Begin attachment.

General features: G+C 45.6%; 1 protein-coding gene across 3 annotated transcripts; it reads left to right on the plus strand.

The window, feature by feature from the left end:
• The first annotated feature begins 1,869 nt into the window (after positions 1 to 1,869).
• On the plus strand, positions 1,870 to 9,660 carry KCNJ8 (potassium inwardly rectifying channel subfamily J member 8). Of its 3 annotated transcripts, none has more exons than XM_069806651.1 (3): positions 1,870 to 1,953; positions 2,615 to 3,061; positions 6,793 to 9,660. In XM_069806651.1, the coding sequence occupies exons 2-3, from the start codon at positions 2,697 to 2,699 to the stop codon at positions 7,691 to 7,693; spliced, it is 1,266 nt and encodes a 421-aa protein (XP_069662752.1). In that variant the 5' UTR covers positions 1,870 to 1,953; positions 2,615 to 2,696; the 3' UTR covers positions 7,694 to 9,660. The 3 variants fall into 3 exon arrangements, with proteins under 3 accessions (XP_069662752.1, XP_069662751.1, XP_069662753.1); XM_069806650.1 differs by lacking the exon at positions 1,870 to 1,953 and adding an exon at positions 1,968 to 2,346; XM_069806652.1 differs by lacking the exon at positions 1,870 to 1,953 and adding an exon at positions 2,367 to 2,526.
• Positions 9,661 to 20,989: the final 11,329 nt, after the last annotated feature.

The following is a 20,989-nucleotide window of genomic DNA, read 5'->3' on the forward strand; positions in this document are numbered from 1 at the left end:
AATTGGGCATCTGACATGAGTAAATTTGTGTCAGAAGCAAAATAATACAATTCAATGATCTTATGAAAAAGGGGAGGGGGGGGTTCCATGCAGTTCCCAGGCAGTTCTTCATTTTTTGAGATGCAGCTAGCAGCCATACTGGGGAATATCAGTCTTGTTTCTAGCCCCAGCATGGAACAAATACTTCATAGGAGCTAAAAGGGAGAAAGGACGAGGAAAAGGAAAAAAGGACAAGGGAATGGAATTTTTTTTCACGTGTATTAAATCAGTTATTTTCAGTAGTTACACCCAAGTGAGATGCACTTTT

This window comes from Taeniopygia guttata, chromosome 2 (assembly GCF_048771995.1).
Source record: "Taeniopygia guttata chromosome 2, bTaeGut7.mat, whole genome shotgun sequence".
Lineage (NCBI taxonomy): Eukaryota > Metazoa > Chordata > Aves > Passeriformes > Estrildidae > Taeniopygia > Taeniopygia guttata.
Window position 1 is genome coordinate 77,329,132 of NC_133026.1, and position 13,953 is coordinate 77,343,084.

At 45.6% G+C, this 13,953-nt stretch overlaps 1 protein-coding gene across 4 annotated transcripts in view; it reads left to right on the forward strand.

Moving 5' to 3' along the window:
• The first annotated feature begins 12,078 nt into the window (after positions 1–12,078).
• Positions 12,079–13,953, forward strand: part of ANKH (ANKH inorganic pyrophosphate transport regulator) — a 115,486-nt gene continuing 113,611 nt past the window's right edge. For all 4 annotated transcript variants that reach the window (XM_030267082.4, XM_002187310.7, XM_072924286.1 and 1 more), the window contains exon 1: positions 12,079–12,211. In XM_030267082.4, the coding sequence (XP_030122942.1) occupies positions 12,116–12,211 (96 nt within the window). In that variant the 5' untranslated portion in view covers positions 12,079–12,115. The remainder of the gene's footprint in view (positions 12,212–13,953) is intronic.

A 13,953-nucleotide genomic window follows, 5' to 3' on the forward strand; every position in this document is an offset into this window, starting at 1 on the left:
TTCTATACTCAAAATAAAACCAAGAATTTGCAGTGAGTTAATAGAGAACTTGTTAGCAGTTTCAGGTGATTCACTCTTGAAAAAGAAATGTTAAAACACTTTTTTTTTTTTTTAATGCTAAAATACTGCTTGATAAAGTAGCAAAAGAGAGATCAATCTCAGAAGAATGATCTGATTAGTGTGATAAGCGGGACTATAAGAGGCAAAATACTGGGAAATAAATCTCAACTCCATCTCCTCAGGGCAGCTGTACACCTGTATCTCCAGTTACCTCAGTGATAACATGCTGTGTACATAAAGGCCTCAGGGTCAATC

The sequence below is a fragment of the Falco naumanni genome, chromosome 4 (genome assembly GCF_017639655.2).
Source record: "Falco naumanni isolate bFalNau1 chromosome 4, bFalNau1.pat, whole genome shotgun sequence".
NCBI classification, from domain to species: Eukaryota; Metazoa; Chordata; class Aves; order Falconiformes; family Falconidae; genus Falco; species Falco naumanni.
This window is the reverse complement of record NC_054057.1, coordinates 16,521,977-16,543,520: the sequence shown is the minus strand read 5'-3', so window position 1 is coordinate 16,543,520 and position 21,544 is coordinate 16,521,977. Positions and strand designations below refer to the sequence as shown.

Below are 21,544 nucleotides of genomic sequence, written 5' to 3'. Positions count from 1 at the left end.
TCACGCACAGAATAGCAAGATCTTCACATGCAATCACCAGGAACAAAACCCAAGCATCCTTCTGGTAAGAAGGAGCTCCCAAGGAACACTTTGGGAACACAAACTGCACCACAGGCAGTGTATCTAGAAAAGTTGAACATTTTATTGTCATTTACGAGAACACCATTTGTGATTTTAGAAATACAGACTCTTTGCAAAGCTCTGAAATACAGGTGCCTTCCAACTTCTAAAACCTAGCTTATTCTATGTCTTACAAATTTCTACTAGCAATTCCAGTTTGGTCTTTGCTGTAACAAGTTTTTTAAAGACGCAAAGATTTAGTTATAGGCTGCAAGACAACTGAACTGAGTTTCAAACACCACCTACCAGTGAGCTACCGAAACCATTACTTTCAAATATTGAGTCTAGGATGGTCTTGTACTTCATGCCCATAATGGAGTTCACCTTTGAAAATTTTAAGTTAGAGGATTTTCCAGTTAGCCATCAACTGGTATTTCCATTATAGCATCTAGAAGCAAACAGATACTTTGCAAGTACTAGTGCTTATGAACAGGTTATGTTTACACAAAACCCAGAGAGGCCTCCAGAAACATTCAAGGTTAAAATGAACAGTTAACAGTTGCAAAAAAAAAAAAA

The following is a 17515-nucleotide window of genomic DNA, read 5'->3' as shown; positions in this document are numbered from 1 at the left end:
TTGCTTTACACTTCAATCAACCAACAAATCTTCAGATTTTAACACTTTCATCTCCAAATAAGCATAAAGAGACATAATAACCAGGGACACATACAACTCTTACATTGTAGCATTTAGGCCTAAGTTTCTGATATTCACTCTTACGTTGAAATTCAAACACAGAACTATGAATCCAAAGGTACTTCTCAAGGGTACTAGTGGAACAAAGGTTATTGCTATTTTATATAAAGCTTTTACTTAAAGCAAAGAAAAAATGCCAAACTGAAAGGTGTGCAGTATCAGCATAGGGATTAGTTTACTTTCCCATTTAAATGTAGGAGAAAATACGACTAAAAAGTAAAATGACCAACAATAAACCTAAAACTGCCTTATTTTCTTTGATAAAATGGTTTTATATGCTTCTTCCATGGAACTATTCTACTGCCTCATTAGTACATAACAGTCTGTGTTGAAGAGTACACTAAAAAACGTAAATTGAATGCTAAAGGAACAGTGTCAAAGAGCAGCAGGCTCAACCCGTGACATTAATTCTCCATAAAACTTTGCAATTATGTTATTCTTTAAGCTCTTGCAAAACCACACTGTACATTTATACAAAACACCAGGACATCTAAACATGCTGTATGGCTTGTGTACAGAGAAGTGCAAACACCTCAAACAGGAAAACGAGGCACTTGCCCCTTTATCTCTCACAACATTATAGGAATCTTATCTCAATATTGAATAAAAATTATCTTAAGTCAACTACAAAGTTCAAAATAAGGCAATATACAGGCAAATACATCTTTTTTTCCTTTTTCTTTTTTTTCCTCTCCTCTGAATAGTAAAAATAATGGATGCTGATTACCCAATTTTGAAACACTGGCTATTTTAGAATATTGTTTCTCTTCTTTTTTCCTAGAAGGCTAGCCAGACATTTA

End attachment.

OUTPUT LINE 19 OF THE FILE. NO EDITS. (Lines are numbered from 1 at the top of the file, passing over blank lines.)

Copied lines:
Source record: "Falco naumanni isolate bFalNau1 chromosome 4, bFalNau1.pat, whole genome shotgun sequence".